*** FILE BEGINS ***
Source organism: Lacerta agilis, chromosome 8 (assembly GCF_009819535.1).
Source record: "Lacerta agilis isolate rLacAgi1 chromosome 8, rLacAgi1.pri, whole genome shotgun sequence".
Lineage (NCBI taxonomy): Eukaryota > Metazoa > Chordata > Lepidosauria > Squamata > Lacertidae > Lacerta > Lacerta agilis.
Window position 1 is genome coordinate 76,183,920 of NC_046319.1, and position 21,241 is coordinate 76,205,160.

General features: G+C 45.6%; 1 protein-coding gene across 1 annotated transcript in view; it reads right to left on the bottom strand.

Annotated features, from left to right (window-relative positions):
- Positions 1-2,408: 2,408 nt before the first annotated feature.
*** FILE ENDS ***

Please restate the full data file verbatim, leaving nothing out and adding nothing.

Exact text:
Source organism: Lacerta agilis, chromosome 8 (assembly GCF_009819535.1).
Source record: "Lacerta agilis isolate rLacAgi1 chromosome 8, rLacAgi1.pri, whole genome shotgun sequence".
Lineage (NCBI taxonomy): Eukaryota > Metazoa > Chordata > Lepidosauria > Squamata > Lacertidae > Lacerta > Lacerta agilis.
Window position 1 is genome coordinate 76,183,920 of NC_046319.1, and position 21,241 is coordinate 76,205,160.

General features: G+C 45.6%; 1 protein-coding gene across 1 annotated transcript in view; it reads right to left on the bottom strand.

Annotated features, from left to right (window-relative positions):
- Positions 1-2,408: 2,408 nt before the first annotated feature.